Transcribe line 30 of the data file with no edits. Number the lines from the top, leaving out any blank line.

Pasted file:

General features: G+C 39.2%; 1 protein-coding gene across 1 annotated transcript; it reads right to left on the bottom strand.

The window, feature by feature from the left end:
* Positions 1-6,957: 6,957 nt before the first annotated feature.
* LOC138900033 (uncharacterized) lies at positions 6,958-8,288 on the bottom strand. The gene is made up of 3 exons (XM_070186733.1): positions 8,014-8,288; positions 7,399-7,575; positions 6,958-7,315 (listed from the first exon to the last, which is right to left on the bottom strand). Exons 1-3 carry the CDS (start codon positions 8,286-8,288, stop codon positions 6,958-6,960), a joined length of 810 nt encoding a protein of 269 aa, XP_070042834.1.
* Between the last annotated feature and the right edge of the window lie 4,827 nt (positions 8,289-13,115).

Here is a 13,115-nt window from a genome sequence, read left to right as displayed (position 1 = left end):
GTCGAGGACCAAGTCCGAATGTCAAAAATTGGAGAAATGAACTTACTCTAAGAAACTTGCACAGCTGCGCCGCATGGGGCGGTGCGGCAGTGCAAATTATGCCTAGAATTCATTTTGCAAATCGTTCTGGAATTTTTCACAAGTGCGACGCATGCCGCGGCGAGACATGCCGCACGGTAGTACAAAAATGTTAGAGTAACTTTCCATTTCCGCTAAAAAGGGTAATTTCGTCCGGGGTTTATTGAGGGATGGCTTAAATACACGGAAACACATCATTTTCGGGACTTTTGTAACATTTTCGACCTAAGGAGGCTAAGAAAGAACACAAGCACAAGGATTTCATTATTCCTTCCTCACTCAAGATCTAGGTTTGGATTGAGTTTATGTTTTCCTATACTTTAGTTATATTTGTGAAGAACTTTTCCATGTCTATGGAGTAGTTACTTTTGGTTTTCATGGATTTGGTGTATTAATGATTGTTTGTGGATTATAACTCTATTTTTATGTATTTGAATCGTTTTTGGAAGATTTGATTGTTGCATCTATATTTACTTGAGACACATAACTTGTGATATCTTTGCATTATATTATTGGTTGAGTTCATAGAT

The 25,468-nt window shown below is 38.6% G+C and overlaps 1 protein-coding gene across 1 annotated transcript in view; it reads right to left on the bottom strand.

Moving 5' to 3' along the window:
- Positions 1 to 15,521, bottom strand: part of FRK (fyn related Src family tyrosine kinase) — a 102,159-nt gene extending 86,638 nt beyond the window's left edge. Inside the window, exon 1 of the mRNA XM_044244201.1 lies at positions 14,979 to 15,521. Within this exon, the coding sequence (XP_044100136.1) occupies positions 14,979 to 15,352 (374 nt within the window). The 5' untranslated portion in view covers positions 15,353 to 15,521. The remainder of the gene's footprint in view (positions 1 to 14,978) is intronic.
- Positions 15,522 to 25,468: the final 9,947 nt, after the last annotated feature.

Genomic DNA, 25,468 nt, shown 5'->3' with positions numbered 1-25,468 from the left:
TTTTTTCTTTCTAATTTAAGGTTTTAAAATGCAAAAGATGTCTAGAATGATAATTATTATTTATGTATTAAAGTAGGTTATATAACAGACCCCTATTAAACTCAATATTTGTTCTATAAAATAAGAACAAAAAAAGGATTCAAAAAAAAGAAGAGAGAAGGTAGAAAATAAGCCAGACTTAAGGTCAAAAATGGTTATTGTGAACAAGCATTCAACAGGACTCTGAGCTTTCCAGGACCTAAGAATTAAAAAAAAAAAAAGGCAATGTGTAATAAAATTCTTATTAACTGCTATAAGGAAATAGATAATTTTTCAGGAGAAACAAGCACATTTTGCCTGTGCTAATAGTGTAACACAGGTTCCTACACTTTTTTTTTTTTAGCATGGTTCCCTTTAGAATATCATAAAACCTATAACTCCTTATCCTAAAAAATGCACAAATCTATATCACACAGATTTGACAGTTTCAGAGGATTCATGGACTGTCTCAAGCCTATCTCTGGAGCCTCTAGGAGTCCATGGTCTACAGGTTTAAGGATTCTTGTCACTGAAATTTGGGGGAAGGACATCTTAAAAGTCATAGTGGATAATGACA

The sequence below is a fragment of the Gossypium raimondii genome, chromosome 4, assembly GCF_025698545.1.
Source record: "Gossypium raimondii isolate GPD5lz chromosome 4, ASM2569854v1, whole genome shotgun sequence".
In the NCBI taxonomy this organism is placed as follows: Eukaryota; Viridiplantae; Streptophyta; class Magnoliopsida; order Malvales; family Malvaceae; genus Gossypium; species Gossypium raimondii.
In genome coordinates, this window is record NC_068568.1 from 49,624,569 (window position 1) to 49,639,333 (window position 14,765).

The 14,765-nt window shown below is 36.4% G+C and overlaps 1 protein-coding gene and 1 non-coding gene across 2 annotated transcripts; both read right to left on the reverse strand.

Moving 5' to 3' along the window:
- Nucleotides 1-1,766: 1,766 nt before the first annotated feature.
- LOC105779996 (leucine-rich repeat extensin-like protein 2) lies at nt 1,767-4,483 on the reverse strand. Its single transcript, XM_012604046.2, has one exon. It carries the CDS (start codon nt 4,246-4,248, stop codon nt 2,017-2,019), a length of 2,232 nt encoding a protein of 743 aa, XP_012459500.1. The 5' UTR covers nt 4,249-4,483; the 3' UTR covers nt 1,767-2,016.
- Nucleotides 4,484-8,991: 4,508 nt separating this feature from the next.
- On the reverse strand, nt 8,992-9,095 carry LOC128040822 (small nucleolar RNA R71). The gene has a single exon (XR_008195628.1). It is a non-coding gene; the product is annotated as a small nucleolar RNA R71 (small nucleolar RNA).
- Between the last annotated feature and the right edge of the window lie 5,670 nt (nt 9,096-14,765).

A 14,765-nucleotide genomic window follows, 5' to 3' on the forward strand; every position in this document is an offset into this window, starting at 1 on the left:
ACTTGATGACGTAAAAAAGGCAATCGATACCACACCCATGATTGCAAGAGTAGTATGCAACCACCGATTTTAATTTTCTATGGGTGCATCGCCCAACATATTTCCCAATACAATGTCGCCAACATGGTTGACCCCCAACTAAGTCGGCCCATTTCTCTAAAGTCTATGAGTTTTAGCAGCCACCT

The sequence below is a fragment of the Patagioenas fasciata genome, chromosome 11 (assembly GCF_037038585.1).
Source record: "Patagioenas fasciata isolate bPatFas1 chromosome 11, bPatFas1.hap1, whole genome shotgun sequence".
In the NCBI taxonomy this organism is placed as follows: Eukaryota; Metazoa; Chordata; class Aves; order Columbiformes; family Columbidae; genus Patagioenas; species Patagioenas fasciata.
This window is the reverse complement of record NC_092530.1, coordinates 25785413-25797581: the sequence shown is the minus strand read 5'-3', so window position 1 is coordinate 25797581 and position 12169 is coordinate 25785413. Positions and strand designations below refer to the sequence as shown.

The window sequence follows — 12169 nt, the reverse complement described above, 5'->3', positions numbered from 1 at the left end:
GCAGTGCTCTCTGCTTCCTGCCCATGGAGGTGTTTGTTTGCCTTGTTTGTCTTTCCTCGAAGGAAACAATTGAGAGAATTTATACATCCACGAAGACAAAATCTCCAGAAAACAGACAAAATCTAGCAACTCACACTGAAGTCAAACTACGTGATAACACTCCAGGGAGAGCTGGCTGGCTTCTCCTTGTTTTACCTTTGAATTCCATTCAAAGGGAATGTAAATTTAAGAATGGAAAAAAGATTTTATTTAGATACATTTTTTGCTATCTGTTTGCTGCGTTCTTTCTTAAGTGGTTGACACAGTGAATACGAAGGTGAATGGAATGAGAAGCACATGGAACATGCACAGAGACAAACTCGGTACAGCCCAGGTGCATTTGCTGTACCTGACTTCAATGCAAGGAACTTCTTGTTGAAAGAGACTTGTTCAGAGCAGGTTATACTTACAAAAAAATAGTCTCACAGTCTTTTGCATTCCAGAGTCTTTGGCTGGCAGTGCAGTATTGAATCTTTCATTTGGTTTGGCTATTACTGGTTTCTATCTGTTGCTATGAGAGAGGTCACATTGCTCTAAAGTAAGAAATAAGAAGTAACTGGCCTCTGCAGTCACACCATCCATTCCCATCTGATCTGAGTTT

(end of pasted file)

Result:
This window is the reverse complement of record NC_092530.1, coordinates 25785413-25797581: the sequence shown is the minus strand read 5'-3', so window position 1 is coordinate 25797581 and position 12169 is coordinate 25785413. Positions and strand designations below refer to the sequence as shown.